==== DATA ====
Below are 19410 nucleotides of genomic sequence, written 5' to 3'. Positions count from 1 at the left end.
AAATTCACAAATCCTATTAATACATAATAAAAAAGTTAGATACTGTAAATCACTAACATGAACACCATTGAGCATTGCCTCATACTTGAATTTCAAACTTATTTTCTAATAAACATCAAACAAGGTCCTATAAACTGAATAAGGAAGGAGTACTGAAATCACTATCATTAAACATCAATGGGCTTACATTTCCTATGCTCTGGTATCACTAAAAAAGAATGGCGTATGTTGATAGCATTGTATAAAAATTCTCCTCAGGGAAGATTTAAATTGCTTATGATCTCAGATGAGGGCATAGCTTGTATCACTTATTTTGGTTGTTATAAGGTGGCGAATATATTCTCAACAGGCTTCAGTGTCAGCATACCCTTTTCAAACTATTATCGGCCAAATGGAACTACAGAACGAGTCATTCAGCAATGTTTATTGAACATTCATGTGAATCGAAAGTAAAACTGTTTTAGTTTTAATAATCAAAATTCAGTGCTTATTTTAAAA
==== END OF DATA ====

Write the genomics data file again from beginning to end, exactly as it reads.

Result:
Below are 19410 nucleotides of genomic sequence, written 5' to 3'. Positions count from 1 at the left end.
AAATTCACAAATCCTATTAATACATAATAAAAAAGTTAGATACTGTAAATCACTAACATGAACACCATTGAGCATTGCCTCATACTTGAATTTCAAACTTATTTTCTAATAAACATCAAACAAGGTCCTATAAACTGAATAAGGAAGGAGTACTGAAATCACTATCATTAAACATCAATGGGCTTACATTTCCTATGCTCTGGTATCACTAAAAAAGAATGGCGTATGTTGATAGCATTGTATAAAAATTCTCCTCAGGGAAGATTTAAATTGCTTATGATCTCAGATGAGGGCATAGCTTGTATCACTTATTTTGGTTGTTATAAGGTGGCGAATATATTCTCAACAGGCTTCAGTGTCAGCATACCCTTTTCAAACTATTATCGGCCAAATGGAACTACAGAACGAGTCATTCAGCAATGTTTATTGAACATTCATGTGAATCGAAAGTAAAACTGTTTTAGTTTTAATAATCAAAATTCAGTGCTTATTTTAAAA